Scorsese’s new Dylan docco, Rolling Thunder Revue, has been on Netflix for the past few months. In it, amongst The Great Bob’s face-painted antics, the many talking heads and the questionable snippets of folklore, there are two performances that stay burned in the brain. Neither is by Dylan. The first is Joni Mitchell in a downtown attic; the second is Patti Smith on a tiny club stage. In both cases, we see them musically naked. Shorn of studio, band and producer, just for a moment we see them sing and play right down the line, just past the camera, singer and song and nothing more, and we see that it is good. Great artists need no puff. All they need is a song – and not even much of one of those.
III, the Lumineers’ latest LP, pulls off the same trick. In an age when pop music is made by committee, when computers drench our melodies in unreal gloss, when creatives have to chase ever further away from simple instrumentation to find novelty, it’s as refreshing as silence.
As the songs unfurl we rarely hear more than a voice, a guitar and a piano. Drums and bass occasionally sidle into the frame, but only in the way that a cloud passes across a clear sky. Songs like ‘My Cell’ and ‘Left For Denver’ are intimate, bittersweet affairs, their organic production and first-take vibes belying cast-iron songwriting.
Fine curlicues of piano detail the frame while the guitar paces purposefully on, and Wesley Schultz’s sandpaper-and-silk vocals go from conspiratorial whisper to heart-emptying cry like it’s nothing. Lead single ‘Gloria’ breaks the mould a little with a bathtub-thumping crowd singalong, but it’s a natural counterpoint, a crescendo rather than a violation.
III is a concept album, based loosely on Schultz’s own family history. The fictional Sparks family stumble through a harsh life, meeting addiction, violence, misogyny and desperation along the way. The album is accompanied by a short film, scenes from which also double as music videos. It was recently premiered at the Toronto International Film festival, which isn’t bad for a glorified MTV piece.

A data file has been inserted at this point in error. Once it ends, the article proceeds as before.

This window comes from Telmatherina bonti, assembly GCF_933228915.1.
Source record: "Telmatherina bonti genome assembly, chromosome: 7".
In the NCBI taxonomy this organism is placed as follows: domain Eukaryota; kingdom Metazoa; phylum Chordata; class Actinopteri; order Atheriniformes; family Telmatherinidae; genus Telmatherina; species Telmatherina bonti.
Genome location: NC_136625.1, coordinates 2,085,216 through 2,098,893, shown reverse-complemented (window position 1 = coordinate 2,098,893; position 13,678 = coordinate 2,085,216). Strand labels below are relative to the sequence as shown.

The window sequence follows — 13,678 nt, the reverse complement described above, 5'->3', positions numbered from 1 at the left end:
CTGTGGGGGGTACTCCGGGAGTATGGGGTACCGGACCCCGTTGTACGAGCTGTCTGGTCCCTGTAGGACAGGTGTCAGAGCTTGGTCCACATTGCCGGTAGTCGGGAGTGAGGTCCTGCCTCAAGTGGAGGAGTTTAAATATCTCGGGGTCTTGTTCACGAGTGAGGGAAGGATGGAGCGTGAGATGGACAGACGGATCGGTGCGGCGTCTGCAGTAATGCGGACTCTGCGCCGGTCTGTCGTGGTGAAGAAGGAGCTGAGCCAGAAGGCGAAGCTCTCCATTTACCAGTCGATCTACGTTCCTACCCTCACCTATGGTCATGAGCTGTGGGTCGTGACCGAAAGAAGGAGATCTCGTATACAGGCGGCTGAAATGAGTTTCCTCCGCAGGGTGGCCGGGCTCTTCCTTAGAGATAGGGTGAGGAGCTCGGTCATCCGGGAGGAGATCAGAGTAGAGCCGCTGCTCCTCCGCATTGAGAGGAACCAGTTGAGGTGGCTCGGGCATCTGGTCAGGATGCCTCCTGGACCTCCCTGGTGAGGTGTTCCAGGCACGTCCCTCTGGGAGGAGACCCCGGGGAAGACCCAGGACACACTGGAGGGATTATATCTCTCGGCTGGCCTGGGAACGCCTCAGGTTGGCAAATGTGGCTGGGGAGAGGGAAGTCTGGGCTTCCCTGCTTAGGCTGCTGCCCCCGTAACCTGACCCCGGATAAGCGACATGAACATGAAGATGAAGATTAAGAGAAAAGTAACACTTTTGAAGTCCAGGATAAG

As with all concept albums, though, from ‘Tommy’ through ‘The Elder’ to ‘Drones’, the music is better when the ‘storyline’ is allowed to take a back seat. Three-minute rhyming pop songs can only serve their subject matter with so much depth. When matched with the oh-so-earnest visuals of the film, III quickly begins to slide into mawkish melodrama, losing its finesse under layers of symbolism-by-numbers. That’s not the fault of the subject matter; it’s the fault of the medium. Tragedy can’t be compressed into a music video. To attempt it is to seem trite.
Thankfully, the music itself is heavenly, as bare and ominous as a Rothko, as sparse and beautiful as a winter horizon. Like Joni and Patti, the Lumineers achieve that which few performers convincingly can: the merging of art with popular appeal. In its delicate structures, III reaches towards something vast, but it does it without losing sight of the verse-chorus-verse foundation that made pop great in the first place.
A vital dawn chorus of an album.